At Fi Europe in Paris this month, four startups were selected by the panel of judges for their stand-out solutions that are helping the food industry to develop healthier, more sustainable, and more affordable food and drink products.
Bio2Coat: Most innovative sustainable solution and Most innovative service, technology or digital solution
Bio2Coat is a Portuguese startup that produces edible natural coatings to extend the shelf-life of fruit and vegetables. It can also use this material to produce edible, sustainable packaging.
Bio2Coat so impressed the judges with its product and business plan that it scooped up two prizes at the Challenge: most innovative sustainable solution and most innovative service, technology or digital solution supporting the food and beverage industry.
Farayde Matta Fakhouri, co-founder of the company, said: “It’s an honour for us and we are grateful. It’s a sign that we are going in the right direction. We have now our plant and we want to start selling our products in four months. We are in our first round of investment at this moment.”
Kern Tec: Most innovative food or beverage ingredient
Austrian startup, Kern Tec, won first prize in the most innovative food or beverage ingredient category. It has developed a technology to remove harmful toxins from the kernels of stone fruit and open up this by-product to high value applications. It supplies a nut-paste preparation made using the upcycled kernels of apricot, cherry and other stone fruit kernels that have, until now, gone to waste. Manufacturers can then dilute this nut paste with water to create a plant-based milk or add dairy fermentation cultures to make yoghurts. Kern Tec also produces oils from the kernels.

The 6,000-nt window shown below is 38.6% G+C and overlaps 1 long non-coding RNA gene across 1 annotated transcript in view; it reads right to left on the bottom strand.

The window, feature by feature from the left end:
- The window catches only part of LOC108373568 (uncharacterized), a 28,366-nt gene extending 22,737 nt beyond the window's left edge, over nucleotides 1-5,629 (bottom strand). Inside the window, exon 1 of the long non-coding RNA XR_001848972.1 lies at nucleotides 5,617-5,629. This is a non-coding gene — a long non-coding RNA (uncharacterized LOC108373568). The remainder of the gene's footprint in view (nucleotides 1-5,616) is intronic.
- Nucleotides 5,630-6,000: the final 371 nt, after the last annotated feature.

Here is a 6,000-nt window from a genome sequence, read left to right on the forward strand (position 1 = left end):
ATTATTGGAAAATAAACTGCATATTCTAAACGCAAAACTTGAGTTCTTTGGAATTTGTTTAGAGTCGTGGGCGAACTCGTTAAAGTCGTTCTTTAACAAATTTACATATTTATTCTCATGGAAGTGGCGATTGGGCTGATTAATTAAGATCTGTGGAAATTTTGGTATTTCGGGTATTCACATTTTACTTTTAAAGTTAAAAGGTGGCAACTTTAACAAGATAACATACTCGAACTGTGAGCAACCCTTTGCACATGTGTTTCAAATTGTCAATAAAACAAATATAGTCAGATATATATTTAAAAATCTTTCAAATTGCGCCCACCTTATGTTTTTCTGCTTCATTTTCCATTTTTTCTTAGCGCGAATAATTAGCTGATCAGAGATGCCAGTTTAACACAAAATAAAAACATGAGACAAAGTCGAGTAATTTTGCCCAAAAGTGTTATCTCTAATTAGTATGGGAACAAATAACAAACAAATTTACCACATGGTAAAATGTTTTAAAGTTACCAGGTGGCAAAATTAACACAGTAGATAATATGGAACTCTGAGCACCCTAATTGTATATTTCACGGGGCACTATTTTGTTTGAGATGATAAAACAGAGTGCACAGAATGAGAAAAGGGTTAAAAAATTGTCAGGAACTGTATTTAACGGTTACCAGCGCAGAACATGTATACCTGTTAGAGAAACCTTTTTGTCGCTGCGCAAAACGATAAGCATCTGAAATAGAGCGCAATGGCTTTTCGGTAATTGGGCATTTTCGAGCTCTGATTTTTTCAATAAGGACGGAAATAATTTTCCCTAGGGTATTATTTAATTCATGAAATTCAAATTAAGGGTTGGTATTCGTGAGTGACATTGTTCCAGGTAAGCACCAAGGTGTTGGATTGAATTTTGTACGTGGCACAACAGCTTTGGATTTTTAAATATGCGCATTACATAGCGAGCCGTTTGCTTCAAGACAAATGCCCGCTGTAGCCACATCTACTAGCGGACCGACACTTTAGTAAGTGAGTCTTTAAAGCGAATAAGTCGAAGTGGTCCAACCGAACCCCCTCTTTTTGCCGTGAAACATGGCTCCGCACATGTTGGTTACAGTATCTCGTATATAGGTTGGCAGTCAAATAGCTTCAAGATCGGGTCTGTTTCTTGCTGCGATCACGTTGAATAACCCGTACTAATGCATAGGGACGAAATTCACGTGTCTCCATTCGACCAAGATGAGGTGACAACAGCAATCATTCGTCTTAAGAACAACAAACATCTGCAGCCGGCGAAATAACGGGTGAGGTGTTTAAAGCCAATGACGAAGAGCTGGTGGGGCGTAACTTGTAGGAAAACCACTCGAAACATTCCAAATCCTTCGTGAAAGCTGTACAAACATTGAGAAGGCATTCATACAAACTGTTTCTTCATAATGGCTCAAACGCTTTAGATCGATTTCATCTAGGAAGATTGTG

After collecting the prize, co-founder and CTO Sebastian Jeshcko told us: “As a startup, you always try to wave your flag and show [...] to big corporates and food companies [that] you exist and have great food ingredients. This Startup Innovation Challenge award really helps us so that people can come to our booth, taste the products, and hopefully we will develop future products with them.”
Brevel: Most innovative plant-based or alternative ingredient
Israeli startup Brevel won a prize for producing the most innovative plant-based or alternative ingredient with its microalgae. It has developed a technology that combines sugar-based fermentation of microalgae with a high concentration of light at industrial scales.
Yoav Earon, chief business officer at Brevel, said he believed what had most impressed the judges was Brevel’s ability to bring down costs of microalgae-based ingredients, allowing manufacturers to produce affordable plant-based alternatives.
Vanilla Vida: Most innovative processing technology
Another Israeli startup, Vanilla Vida, won first prize in the most innovative processing technology category.
Gali Fried, vice president of business development and marketing, said this was the first time Vanilla Vida had been selected for such a competition. Just being nominated as a finalist in the Startup Innovation Challenge was an honour but to have won first prize in the category was even more exciting, she said.
“Vanilla is the most loved ingredient in the world but I think [what impressed the judges the most] was the ability to control the entire process from the tissue culture to the end raw material and to do it all by data,” she added.
The judges’ view: ‘There are impressive startups everywhere’
The difficult process of picking a winner took place at Station F in Paris, a global hub for startup innovation, after each startup pitched before the panel of judges.
“It was a difficult decision as the startups were all very high level. We had a lot of long discussions,” said Giancarlo Addario, principal at Five Seasons Ventures and Startup Innovation Challenge judge.
Itziar Ortega, senior vice president of global operations at Eatable Adventures and fellow judge, said she was impressed by the level of innovation currently happening in the food system. “We foresee a brilliant future when it comes to foodtech. There are very impressive startups everywhere in a global sense so there is more to come: more problems to tackle and more solutions to see!”
Finally, Thomas van den Boezem, principal at PeakBridge, agreed that while enough innovation was happening in the food industry, the problem was scaling it up.
“Our focus, not just as jury members to select the right innovations but also as investors and supporters of this ecosystem, is to make sure we scale these innovations. The challenges are global, they are not local, and so these companies need to become globally active as well to address the problems,” he said.